George Osborne, who quit politics in 2017 and has since become editor-in-chief of the Evening Standard, was a lead figure in the Remain campaign during the 2016 EU referendum where he was accused of being one of the architects of “Project Fear” – a phrase referring to economic and socio-political pessimism. Now, an unearthed report reveals the true extent of the Tory’s scaremongering, where he claimed house prices could fall by 18 percent if the UK decided to leave the European Union in June 2016.
Mr Osborne, who served as Chancellor of the Exchequer from 2010-2016 under David Cameron’s leadership, claimed ahead of the EU referendum that Brexit would cause an “economic shock” and prompt house prices to plummet.
In May 2016, one month before the crunch vote, the Chancellor warned house prices could take an 18 percent hit over the next two years.
He also warned the economic impact of Brexit would increase the cost of mortgages in the UK if Britons voted to Leave on June 23.
Speaking at the G7 summit in Japan on May 20, 2016, Mr Osborne said: “If we leave the European Union, there will be an immediate economic shock that will hit financial markets.
“People will not know what the future looks like.
“In the long term, the country and the people in the country are going to be poorer.
“That affects the value of people’s homes and the Treasury analysis shows that there would be a hit to the value of people’s homes by at least 10 percent and up to 18 percent.”
His claims echoed several other economic forecasts that suggested voting to leave the EU would reduce UK house prices, especially in London.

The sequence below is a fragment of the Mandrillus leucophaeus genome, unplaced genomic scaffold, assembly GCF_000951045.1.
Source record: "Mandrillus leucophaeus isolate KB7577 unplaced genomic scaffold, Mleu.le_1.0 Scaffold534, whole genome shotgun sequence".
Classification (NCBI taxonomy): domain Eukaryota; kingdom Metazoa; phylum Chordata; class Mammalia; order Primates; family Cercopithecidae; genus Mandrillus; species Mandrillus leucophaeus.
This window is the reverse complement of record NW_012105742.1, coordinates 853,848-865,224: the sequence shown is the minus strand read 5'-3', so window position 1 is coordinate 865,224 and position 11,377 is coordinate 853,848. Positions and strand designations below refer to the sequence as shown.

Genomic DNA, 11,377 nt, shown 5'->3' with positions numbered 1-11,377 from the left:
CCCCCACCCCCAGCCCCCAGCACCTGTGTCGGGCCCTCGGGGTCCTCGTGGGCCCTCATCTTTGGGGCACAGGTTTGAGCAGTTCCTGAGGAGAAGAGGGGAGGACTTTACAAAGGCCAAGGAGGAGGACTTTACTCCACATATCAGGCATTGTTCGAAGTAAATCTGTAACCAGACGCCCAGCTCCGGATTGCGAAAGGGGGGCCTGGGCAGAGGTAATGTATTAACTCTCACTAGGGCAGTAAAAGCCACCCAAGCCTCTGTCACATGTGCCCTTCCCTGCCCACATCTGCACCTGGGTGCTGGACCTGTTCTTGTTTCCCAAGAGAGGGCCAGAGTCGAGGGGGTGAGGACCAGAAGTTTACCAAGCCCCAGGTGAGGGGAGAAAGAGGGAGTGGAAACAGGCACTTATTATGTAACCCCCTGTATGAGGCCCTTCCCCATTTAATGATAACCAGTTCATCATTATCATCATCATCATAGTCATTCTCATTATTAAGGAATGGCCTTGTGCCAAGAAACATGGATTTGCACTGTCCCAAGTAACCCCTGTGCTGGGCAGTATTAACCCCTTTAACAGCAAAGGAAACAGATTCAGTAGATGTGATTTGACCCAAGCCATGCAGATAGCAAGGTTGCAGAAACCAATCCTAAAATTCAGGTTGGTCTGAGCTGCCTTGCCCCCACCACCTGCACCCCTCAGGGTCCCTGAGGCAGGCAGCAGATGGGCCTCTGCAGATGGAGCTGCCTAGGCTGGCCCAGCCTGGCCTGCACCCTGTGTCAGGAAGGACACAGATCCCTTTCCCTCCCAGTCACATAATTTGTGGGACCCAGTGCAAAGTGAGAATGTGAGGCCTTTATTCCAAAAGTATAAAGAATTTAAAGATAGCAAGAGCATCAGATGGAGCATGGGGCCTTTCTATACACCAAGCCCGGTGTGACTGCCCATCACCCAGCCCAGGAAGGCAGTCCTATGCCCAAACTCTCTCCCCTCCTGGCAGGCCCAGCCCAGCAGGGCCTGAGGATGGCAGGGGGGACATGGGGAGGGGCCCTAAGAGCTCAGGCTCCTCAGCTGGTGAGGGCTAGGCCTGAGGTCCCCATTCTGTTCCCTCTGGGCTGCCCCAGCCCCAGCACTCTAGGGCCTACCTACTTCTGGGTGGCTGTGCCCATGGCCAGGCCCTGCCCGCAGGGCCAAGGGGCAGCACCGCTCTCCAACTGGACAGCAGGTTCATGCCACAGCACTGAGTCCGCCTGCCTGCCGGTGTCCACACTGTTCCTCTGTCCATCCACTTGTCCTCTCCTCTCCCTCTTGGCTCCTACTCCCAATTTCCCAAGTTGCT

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New figures by the Office for National Statistics show house prices across Britain reached a record average high of £250,000 last year.
The average cost of a home increased by 7.6 percent over the period, up from a 5.9 percent rise in the year to October.
London’s average house price exceeded half-a-million for the first time in November 2020, with prices up 9.7 percent in the year to November.
The average cost of a home in London is now £514,000, as the city remains the most expensive place in the country to buy a property.
Commenting on surging prices in the capital, George Franks, co-founder of Radstock Property, said: “Considering England was in national lockdown for most of November, and a growing number of people are looking to move away from big cities in favour of more space, the resilience of the capital’s property market is staggering.
“Despite the extraordinary challenges of the pandemic and the shift to remote working, London is neither down nor out.”